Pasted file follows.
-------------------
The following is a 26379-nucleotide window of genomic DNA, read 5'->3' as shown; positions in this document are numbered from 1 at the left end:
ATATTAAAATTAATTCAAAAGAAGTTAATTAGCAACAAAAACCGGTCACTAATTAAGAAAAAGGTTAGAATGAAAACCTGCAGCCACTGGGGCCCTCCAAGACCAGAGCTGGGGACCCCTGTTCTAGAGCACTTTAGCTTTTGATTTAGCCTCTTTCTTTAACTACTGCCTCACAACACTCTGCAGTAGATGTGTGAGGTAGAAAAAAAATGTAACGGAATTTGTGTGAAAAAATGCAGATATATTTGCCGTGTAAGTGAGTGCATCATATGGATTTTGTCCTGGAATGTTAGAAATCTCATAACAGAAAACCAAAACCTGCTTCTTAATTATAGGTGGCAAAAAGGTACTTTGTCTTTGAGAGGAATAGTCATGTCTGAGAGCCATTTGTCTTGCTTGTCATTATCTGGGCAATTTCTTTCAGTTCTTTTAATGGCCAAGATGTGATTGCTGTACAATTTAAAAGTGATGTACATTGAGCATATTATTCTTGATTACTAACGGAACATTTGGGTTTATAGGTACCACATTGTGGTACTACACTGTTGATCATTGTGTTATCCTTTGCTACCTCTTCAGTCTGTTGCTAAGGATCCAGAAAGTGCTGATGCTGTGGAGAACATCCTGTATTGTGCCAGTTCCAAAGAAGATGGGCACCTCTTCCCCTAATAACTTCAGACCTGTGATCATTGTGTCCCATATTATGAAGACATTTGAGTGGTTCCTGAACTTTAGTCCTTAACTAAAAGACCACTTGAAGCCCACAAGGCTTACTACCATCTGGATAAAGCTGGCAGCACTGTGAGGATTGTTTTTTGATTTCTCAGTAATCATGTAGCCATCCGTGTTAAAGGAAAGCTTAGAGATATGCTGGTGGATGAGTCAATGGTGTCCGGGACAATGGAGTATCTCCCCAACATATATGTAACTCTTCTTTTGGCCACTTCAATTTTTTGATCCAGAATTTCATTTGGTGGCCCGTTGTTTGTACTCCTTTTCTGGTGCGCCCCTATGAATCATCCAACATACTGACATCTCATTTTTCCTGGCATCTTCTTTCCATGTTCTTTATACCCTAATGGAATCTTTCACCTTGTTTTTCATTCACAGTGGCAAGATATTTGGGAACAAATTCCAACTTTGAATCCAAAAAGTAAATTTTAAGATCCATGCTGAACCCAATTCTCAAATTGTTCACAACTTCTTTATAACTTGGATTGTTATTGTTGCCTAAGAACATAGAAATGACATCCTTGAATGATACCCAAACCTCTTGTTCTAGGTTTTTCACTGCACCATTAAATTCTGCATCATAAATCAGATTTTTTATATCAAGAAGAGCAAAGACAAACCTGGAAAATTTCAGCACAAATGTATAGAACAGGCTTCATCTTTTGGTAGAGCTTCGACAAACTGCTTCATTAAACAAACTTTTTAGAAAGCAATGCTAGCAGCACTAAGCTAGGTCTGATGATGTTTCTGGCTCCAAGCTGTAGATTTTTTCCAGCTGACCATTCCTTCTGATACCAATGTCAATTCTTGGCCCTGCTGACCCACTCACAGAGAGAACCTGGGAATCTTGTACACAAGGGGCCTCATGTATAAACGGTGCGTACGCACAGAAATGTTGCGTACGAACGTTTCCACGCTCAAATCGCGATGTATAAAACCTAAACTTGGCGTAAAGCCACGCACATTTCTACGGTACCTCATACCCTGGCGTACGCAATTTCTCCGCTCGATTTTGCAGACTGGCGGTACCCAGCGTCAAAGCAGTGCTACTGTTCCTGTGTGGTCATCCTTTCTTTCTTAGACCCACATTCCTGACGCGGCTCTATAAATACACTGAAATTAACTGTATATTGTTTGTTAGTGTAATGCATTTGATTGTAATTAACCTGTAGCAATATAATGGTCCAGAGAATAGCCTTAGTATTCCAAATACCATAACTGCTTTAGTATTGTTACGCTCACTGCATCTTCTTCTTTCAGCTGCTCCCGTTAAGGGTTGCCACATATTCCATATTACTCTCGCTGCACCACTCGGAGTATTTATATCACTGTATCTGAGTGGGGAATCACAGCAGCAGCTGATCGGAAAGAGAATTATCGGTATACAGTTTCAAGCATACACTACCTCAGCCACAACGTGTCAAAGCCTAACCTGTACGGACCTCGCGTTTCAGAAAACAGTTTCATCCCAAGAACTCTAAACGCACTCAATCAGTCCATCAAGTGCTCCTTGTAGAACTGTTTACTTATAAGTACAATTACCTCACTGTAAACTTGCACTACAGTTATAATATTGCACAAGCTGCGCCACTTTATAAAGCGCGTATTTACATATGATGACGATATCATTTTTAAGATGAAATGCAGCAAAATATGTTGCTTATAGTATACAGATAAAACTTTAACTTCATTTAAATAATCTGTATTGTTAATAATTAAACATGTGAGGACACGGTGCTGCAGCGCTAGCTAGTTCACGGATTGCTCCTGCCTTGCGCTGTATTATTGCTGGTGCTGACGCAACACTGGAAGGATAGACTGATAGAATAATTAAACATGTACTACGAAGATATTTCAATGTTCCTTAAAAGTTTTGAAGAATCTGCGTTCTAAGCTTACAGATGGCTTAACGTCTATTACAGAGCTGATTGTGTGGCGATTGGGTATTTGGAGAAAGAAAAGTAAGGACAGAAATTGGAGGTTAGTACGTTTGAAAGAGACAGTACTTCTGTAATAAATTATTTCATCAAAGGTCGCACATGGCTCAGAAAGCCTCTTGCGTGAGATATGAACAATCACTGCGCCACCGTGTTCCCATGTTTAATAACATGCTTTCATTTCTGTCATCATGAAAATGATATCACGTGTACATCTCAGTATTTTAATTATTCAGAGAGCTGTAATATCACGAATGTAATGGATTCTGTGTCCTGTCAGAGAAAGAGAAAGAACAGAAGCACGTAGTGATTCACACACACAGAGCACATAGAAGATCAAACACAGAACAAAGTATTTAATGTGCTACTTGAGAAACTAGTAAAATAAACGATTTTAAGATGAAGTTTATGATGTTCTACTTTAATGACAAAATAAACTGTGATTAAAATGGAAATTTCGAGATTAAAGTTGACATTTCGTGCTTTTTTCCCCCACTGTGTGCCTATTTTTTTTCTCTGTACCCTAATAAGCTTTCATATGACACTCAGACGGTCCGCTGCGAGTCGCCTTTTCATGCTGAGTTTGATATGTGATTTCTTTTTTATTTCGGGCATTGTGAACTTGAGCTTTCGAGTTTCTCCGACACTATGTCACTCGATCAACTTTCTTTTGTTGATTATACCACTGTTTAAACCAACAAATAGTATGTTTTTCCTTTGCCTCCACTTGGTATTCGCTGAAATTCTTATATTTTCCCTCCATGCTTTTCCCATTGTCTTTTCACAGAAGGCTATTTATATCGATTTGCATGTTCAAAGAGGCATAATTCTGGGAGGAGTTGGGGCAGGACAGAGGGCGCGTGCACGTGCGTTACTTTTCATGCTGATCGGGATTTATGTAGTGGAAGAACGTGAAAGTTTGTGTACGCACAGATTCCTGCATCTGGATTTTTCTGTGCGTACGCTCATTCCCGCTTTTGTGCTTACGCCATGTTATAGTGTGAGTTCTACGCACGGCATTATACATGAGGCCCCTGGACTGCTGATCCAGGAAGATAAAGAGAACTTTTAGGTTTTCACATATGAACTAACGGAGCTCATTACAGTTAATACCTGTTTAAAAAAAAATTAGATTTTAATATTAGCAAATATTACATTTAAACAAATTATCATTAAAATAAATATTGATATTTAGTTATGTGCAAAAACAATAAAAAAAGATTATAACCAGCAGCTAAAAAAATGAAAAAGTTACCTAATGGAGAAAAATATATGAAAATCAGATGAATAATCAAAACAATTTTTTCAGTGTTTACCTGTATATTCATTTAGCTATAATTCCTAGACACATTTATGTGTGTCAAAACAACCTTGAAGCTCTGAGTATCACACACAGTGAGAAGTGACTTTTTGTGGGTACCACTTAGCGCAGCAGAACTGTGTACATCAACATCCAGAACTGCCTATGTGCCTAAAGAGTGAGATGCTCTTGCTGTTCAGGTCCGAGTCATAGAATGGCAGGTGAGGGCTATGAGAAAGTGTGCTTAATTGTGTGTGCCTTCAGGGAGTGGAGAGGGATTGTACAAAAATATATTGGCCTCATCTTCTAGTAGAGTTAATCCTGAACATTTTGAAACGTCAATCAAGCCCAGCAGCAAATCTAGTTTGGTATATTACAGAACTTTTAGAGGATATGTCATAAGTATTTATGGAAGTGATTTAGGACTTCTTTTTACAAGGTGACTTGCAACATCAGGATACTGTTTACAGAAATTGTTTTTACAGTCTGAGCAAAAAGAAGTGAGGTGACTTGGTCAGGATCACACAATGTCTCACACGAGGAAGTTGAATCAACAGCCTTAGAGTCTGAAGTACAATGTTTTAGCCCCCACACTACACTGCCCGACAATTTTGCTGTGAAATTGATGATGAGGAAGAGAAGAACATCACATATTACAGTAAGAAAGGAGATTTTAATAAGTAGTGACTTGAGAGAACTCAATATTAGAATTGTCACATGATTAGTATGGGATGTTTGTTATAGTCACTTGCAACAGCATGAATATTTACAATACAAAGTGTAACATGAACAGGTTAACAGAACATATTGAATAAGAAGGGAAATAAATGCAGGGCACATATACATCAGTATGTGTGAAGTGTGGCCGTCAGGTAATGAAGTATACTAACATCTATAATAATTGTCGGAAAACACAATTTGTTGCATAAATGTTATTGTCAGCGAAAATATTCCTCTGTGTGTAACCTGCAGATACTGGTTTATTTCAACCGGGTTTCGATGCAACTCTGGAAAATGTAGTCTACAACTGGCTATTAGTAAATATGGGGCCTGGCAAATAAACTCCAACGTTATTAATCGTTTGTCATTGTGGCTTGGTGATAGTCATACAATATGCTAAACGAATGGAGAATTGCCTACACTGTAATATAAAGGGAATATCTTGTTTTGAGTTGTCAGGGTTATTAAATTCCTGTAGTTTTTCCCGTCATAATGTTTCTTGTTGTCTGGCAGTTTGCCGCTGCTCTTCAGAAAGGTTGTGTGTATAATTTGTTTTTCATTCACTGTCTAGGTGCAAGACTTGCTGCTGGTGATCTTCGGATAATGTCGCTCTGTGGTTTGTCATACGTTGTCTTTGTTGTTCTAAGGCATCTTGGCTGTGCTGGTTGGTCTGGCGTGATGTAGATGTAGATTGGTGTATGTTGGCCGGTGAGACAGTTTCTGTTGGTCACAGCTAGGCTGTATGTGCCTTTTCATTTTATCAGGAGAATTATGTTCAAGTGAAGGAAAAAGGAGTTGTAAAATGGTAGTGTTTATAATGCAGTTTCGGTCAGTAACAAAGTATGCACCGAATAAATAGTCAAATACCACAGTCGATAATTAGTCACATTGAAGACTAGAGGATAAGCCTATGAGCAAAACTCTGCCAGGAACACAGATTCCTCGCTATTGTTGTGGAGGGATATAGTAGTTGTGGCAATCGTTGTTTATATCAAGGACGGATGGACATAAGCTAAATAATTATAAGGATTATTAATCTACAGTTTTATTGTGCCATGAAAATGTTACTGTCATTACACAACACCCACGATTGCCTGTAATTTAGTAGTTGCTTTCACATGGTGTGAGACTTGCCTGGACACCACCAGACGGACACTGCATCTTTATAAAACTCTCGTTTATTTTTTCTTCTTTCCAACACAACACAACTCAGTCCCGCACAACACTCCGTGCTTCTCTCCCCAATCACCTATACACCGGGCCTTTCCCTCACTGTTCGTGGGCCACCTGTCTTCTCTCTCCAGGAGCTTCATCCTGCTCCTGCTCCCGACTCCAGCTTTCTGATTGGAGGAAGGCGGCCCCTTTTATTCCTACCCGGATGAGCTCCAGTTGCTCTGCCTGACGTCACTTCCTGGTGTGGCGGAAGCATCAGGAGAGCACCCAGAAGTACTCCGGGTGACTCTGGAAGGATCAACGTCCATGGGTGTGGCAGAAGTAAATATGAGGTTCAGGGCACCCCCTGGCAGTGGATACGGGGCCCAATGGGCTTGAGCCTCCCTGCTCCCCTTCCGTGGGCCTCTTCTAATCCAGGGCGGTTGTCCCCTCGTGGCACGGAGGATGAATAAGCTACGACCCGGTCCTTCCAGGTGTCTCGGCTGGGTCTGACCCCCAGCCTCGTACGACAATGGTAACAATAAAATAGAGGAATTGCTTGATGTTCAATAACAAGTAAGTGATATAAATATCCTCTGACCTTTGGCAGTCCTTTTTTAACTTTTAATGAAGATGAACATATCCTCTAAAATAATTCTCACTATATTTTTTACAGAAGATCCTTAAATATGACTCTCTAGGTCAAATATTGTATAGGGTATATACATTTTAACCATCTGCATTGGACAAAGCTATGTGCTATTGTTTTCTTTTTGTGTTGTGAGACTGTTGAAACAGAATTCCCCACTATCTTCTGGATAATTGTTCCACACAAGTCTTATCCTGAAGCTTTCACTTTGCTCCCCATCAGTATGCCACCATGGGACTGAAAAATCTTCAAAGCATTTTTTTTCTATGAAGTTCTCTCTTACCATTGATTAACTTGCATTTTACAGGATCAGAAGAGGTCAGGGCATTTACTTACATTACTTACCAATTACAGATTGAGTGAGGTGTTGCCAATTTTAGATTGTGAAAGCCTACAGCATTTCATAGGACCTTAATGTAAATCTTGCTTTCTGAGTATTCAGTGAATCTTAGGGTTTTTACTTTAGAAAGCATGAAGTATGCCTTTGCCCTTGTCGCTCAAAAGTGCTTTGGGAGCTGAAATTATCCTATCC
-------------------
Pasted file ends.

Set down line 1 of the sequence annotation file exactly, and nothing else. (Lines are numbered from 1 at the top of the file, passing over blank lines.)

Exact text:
The following is a 26379-nucleotide window of genomic DNA, read 5'->3' as shown; positions in this document are numbered from 1 at the left end: